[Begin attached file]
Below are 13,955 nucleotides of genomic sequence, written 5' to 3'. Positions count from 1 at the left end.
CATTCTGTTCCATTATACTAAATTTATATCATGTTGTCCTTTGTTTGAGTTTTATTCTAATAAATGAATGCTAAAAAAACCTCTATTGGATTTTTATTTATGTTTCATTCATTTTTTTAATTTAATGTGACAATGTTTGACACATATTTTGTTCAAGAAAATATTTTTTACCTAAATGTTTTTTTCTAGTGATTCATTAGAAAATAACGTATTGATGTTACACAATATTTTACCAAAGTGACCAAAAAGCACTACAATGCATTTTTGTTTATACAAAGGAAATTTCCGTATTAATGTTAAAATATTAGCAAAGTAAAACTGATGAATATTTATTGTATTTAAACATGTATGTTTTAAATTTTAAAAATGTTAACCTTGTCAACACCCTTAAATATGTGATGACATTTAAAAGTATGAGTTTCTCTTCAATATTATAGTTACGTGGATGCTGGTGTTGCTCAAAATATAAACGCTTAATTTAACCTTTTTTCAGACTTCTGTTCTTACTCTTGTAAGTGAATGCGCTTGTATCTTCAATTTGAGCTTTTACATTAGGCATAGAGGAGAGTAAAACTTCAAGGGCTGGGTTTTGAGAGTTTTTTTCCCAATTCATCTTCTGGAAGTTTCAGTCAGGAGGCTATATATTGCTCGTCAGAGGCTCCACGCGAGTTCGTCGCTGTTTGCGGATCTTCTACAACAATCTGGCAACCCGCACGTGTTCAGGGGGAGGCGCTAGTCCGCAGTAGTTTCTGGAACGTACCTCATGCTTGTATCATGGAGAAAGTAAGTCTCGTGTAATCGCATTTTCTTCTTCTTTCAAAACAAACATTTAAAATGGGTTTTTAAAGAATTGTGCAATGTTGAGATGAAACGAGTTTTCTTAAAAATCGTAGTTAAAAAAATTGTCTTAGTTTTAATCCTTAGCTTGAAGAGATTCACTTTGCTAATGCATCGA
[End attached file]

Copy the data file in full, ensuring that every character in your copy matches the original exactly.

Below are 13,955 nucleotides of genomic sequence, written 5' to 3'. Positions count from 1 at the left end.
CATTCTGTTCCATTATACTAAATTTATATCATGTTGTCCTTTGTTTGAGTTTTATTCTAATAAATGAATGCTAAAAAAACCTCTATTGGATTTTTATTTATGTTTCATTCATTTTTTTAATTTAATGTGACAATGTTTGACACATATTTTGTTCAAGAAAATATTTTTTACCTAAATGTTTTTTTCTAGTGATTCATTAGAAAATAACGTATTGATGTTACACAATATTTTACCAAAGTGACCAAAAAGCACTACAATGCATTTTTGTTTATACAAAGGAAATTTCCGTATTAATGTTAAAATATTAGCAAAGTAAAACTGATGAATATTTATTGTATTTAAACATGTATGTTTTAAATTTTAAAAATGTTAACCTTGTCAACACCCTTAAATATGTGATGACATTTAAAAGTATGAGTTTCTCTTCAATATTATAGTTACGTGGATGCTGGTGTTGCTCAAAATATAAACGCTTAATTTAACCTTTTTTCAGACTTCTGTTCTTACTCTTGTAAGTGAATGCGCTTGTATCTTCAATTTGAGCTTTTACATTAGGCATAGAGGAGAGTAAAACTTCAAGGGCTGGGTTTTGAGAGTTTTTTTCCCAATTCATCTTCTGGAAGTTTCAGTCAGGAGGCTATATATTGCTCGTCAGAGGCTCCACGCGAGTTCGTCGCTGTTTGCGGATCTTCTACAACAATCTGGCAACCCGCACGTGTTCAGGGGGAGGCGCTAGTCCGCAGTAGTTTCTGGAACGTACCTCATGCTTGTATCATGGAGAAAGTAAGTCTCGTGTAATCGCATTTTCTTCTTCTTTCAAAACAAACATTTAAAATGGGTTTTTAAAGAATTGTGCAATGTTGAGATGAAACGAGTTTTCTTAAAAATCGTAGTTAAAAAAATTGTCTTAGTTTTAATCCTTAGCTTGAAGAGATTCACTTTGCTAATGCATCGA